I had of his bravery, wisdom, and fidelity, had taken such root in my mind, that these accusations have not been able to tear it up, but have only shaken it. It is for this reason that I determined to write him the letter, of which I now send you a copy; this I have forwarded to him by one of my confidential valets-de-chambre, to which if he gives a satisfactory reply, as he is bound to do, both by reason and honour, and his own benefit, he will find that I am a kind master to him. But if, contrary to my hope, he acts in opposition to the command which I have laid upon him, and the advice which I have given him in the said letter, as he will do a great injury to his character, so I assure will put me in great pain on account of the wound you that I shall be much vexed at it, and that he which my feelings will receive; for, as on the one side, I neither can nor will fail in what is due to the preservation of my kingdom, and the safety of my children, and of my own person, all attacked by this conspiracy, so also it will cause me a great heart-ache to harm one whom I have raised to such honours.

"Believe me, my cousin, I entreat you, that I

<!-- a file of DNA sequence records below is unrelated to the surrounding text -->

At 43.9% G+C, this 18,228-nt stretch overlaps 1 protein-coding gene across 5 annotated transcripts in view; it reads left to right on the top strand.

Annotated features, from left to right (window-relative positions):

After great forbearance on the part of who made him captain-general of artillery. Henri, and many attempts for reconciliation In the latter capacity he was present at the made on the part of the landgrave and the siege of Calais, in 1558, to the reduction of protestant princes of Germany, the Duc de which he mainly contributed by his skill in Bouillon obstinately refused to make conces- directing the cannon. He is also said to sions to the king. At last, in the spring of have been the first gentleman of his province 1606, Henri marched with troops to besiege who embraced the protestant religion, and the duke in his castle at Sedan. These pre- had service publicly performed at his chateau parations alarmed him, and he yielded to the at Cœuvres. What is singular, and not genterms proposed. All the passages in these erally borne in mind, is, that Gabrielle, on letters, and there are many, which refer to the mother's side, was descended from the the duke, prove the great unwillingness which same ancestor as Henri, viz., John Count of Henri had to proceed to extreme measures, Vendôme; she tracing her line from Jacques and how anxious he was to be reconciled, de Bourbon, a natural son of John. Her provided he could do so consistently with his tragical death removed the only obstacle own honour and dignity. He had pursued raised by Marguerite; and in 1600 Henri the same conduct towards the unfortunate married Mary de Medicis, daughter of Francis Biron, whom he would have saved if it had II., of Florence, and Jeanne of Austria, daughbeen possible. ter of the Emperor Ferdinand I. At the coronation of Henri and Mary many events occurred which were considered as omens foreboding the violent death of the king. Mary, in her dream, saw the brilliant gems of her crown change into pearls, the symbols of tears and mourning. An owl hooted until sunrise at the window of the chamber to which the king and queen retired at St. Denis on the night preceding the coronation. During the ceremony it was observed, with dread, that the dark portals leading to the royal sepulchres beneath the choir were gaping and expanded-the flame of the consecrated taper held by the queen was suddenly extinguished, and twice her crown nearly fell to the ground.